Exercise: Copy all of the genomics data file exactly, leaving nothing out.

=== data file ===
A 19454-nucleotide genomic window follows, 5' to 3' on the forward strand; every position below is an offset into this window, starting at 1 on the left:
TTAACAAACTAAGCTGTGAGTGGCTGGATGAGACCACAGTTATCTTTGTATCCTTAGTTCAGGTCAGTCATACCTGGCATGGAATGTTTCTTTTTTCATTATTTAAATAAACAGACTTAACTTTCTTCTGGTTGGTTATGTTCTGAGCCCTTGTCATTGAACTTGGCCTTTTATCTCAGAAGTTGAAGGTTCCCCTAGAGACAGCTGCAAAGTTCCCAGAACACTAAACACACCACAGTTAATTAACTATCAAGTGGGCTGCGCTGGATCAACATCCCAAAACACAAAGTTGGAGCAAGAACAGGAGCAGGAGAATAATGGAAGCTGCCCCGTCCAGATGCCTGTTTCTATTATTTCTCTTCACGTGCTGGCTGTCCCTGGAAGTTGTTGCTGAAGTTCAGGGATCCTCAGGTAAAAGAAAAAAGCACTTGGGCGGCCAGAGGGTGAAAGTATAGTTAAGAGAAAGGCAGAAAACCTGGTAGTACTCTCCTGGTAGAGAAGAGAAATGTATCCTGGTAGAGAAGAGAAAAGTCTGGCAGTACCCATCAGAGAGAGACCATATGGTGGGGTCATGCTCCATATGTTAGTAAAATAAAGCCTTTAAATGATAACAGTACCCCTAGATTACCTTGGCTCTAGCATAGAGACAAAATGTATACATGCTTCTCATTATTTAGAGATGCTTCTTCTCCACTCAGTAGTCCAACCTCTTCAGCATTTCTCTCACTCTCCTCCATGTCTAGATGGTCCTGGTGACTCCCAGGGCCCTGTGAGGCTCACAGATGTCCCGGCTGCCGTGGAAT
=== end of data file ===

A 19454-nucleotide genomic window follows, 5' to 3' on the forward strand; every position below is an offset into this window, starting at 1 on the left:
TTAACAAACTAAGCTGTGAGTGGCTGGATGAGACCACAGTTATCTTTGTATCCTTAGTTCAGGTCAGTCATACCTGGCATGGAATGTTTCTTTTTTCATTATTTAAATAAACAGACTTAACTTTCTTCTGGTTGGTTATGTTCTGAGCCCTTGTCATTGAACTTGGCCTTTTATCTCAGAAGTTGAAGGTTCCCCTAGAGACAGCTGCAAAGTTCCCAGAACACTAAACACACCACAGTTAATTAACTATCAAGTGGGCTGCGCTGGATCAACATCCCAAAACACAAAGTTGGAGCAAGAACAGGAGCAGGAGAATAATGGAAGCTGCCCCGTCCAGATGCCTGTTTCTATTATTTCTCTTCACGTGCTGGCTGTCCCTGGAAGTTGTTGCTGAAGTTCAGGGATCCTCAGGTAAAAGAAAAAAGCACTTGGGCGGCCAGAGGGTGAAAGTATAGTTAAGAGAAAGGCAGAAAACCTGGTAGTACTCTCCTGGTAGAGAAGAGAAATGTATCCTGGTAGAGAAGAGAAAAGTCTGGCAGTACCCATCAGAGAGAGACCATATGGTGGGGTCATGCTCCATATGTTAGTAAAATAAAGCCTTTAAATGATAACAGTACCCCTAGATTACCTTGGCTCTAGCATAGAGACAAAATGTATACATGCTTCTCATTATTTAGAGATGCTTCTTCTCCACTCAGTAGTCCAACCTCTTCAGCATTTCTCTCACTCTCCTCCATGTCTAGATGGTCCTGGTGACTCCCAGGGCCCTGTGAGGCTCACAGATGTCCCGGCTGCCGTGGAAT